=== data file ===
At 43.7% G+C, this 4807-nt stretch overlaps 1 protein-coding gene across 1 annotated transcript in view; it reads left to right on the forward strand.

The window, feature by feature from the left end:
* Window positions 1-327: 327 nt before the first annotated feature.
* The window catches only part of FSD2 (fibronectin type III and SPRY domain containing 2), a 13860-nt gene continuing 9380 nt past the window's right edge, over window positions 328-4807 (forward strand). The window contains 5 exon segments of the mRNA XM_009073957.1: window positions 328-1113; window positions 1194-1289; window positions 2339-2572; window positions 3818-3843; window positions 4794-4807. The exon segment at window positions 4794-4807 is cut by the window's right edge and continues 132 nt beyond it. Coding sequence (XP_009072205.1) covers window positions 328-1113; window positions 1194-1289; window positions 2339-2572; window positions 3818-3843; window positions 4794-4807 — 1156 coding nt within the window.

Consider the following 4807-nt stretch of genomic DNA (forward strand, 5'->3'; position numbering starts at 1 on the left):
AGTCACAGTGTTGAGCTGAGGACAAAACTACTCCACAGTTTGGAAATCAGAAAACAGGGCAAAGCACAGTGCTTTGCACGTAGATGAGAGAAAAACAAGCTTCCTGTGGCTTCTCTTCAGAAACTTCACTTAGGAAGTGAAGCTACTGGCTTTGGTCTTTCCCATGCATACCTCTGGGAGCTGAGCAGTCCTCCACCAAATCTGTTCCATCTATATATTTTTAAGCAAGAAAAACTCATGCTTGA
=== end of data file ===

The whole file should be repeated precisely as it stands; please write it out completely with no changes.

At 43.7% G+C, this 4807-nt stretch overlaps 1 protein-coding gene across 1 annotated transcript in view; it reads left to right on the forward strand.

The window, feature by feature from the left end:
* Window positions 1-327: 327 nt before the first annotated feature.
* The window catches only part of FSD2 (fibronectin type III and SPRY domain containing 2), a 13860-nt gene continuing 9380 nt past the window's right edge, over window positions 328-4807 (forward strand). The window contains 5 exon segments of the mRNA XM_009073957.1: window positions 328-1113; window positions 1194-1289; window positions 2339-2572; window positions 3818-3843; window positions 4794-4807. The exon segment at window positions 4794-4807 is cut by the window's right edge and continues 132 nt beyond it. Coding sequence (XP_009072205.1) covers window positions 328-1113; window positions 1194-1289; window positions 2339-2572; window positions 3818-3843; window positions 4794-4807 — 1156 coding nt within the window.

Consider the following 4807-nt stretch of genomic DNA (forward strand, 5'->3'; position numbering starts at 1 on the left):
AGTCACAGTGTTGAGCTGAGGACAAAACTACTCCACAGTTTGGAAATCAGAAAACAGGGCAAAGCACAGTGCTTTGCACGTAGATGAGAGAAAAACAAGCTTCCTGTGGCTTCTCTTCAGAAACTTCACTTAGGAAGTGAAGCTACTGGCTTTGGTCTTTCCCATGCATACCTCTGGGAGCTGAGCAGTCCTCCACCAAATCTGTTCCATCTATATATTTTTAAGCAAGAAAAACTCATGCTTGA